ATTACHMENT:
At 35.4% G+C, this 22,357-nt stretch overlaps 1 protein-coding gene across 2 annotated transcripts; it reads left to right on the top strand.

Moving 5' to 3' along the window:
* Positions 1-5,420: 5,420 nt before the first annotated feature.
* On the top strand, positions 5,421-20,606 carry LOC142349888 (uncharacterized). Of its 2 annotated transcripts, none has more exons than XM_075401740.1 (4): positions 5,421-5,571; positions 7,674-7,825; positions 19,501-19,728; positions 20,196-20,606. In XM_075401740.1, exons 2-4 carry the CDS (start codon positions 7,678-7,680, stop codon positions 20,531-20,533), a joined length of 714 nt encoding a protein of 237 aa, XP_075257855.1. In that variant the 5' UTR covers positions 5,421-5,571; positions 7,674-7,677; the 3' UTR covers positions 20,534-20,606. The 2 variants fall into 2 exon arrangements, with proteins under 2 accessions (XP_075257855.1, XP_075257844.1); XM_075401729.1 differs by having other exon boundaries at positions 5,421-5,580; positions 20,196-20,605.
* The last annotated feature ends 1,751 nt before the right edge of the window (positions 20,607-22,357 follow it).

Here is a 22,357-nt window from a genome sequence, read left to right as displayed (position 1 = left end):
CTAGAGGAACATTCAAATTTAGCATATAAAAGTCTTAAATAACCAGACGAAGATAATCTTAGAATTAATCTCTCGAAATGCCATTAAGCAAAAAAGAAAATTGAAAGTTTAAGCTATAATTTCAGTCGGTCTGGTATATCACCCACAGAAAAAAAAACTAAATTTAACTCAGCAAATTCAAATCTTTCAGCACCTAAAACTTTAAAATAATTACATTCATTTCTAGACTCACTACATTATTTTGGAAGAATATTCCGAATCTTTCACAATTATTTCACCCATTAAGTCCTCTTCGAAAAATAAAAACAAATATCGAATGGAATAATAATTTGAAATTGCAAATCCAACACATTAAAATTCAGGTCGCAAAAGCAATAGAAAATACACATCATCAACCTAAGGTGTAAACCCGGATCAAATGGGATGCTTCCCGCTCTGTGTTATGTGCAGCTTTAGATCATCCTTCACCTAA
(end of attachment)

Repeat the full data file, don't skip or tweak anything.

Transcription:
At 35.4% G+C, this 22,357-nt stretch overlaps 1 protein-coding gene across 2 annotated transcripts; it reads left to right on the top strand.

Moving 5' to 3' along the window:
* Positions 1-5,420: 5,420 nt before the first annotated feature.
* On the top strand, positions 5,421-20,606 carry LOC142349888 (uncharacterized). Of its 2 annotated transcripts, none has more exons than XM_075401740.1 (4): positions 5,421-5,571; positions 7,674-7,825; positions 19,501-19,728; positions 20,196-20,606. In XM_075401740.1, exons 2-4 carry the CDS (start codon positions 7,678-7,680, stop codon positions 20,531-20,533), a joined length of 714 nt encoding a protein of 237 aa, XP_075257855.1. In that variant the 5' UTR covers positions 5,421-5,571; positions 7,674-7,677; the 3' UTR covers positions 20,534-20,606. The 2 variants fall into 2 exon arrangements, with proteins under 2 accessions (XP_075257855.1, XP_075257844.1); XM_075401729.1 differs by having other exon boundaries at positions 5,421-5,580; positions 20,196-20,605.
* The last annotated feature ends 1,751 nt before the right edge of the window (positions 20,607-22,357 follow it).

Here is a 22,357-nt window from a genome sequence, read left to right as displayed (position 1 = left end):
CTAGAGGAACATTCAAATTTAGCATATAAAAGTCTTAAATAACCAGACGAAGATAATCTTAGAATTAATCTCTCGAAATGCCATTAAGCAAAAAAGAAAATTGAAAGTTTAAGCTATAATTTCAGTCGGTCTGGTATATCACCCACAGAAAAAAAAACTAAATTTAACTCAGCAAATTCAAATCTTTCAGCACCTAAAACTTTAAAATAATTACATTCATTTCTAGACTCACTACATTATTTTGGAAGAATATTCCGAATCTTTCACAATTATTTCACCCATTAAGTCCTCTTCGAAAAATAAAAACAAATATCGAATGGAATAATAATTTGAAATTGCAAATCCAACACATTAAAATTCAGGTCGCAAAAGCAATAGAAAATACACATCATCAACCTAAGGTGTAAACCCGGATCAAATGGGATGCTTCCCGCTCTGTGTTATGTGCAGCTTTAGATCATCCTTCACCTAA